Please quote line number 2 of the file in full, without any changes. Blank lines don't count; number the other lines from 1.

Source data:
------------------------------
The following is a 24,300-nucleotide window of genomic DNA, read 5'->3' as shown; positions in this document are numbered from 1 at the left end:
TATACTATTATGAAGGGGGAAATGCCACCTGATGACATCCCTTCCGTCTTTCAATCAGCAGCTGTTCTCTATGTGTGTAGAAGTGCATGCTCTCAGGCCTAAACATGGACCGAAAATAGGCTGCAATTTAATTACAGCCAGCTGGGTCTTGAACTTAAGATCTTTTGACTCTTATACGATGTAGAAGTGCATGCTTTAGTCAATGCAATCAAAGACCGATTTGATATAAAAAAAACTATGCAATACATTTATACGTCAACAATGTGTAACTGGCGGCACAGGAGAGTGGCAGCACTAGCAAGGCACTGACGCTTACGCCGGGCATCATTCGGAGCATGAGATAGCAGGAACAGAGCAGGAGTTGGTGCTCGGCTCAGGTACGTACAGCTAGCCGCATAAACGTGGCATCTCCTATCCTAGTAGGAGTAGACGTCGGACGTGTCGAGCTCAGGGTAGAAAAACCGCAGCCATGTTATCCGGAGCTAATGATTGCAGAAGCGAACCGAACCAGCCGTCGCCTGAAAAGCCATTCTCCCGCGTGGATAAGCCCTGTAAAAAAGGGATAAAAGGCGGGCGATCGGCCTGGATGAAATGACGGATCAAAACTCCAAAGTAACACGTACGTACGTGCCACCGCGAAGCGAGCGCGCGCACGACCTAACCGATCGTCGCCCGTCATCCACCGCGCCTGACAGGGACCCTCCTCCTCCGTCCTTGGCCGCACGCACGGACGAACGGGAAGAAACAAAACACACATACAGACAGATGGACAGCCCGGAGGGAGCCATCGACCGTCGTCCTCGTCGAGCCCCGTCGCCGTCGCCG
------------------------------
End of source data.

TATACTATTATGAAGGGGGAAATGCCACCTGATGACATCCCTTCCGTCTTTCAATCAGCAGCTGTTCTCTATGTGTGTAGAAGTGCATGCTCTCAGGCCTAAACATGGACCGAAAATAGGCTGCAATTTAATTACAGCCAGCTGGGTCTTGAACTTAAGATCTTTTGACTCTTATACGATGTAGAAGTGCATGCTTTAGTCAATGCAATCAAAGACCGATTTGATATAAAAAAAACTATGCAATACATTTATACGTCAACAATGTGTAACTGGCGGCACAGGAGAGTGGCAGCACTAGCAAGGCACTGACGCTTACGCCGGGCATCATTCGGAGCATGAGATAGCAGGAACAGAGCAGGAGTTGGTGCTCGGCTCAGGTACGTACAGCTAGCCGCATAAACGTGGCATCTCCTATCCTAGTAGGAGTAGACGTCGGACGTGTCGAGCTCAGGGTAGAAAAACCGCAGCCATGTTATCCGGAGCTAATGATTGCAGAAGCGAACCGAACCAGCCGTCGCCTGAAAAGCCATTCTCCCGCGTGGATAAGCCCTGTAAAAAAGGGATAAAAGGCGGGCGATCGGCCTGGATGAAATGACGGATCAAAACTCCAAAGTAACACGTACGTACGTGCCACCGCGAAGCGAGCGCGCGCACGACCTAACCGATCGTCGCCCGTCATCCACCGCGCCTGACAGGGACCCTCCTCCTCCGTCCTTGGCCGCACGCACGGACGAACGGGAAGAAACAAAACACACATACAGACAGATGGACAGCCCGGAGGGAGCCATCGACCGTCGTCCTCGTCGAGCCCCGTCGCCGTCGCCG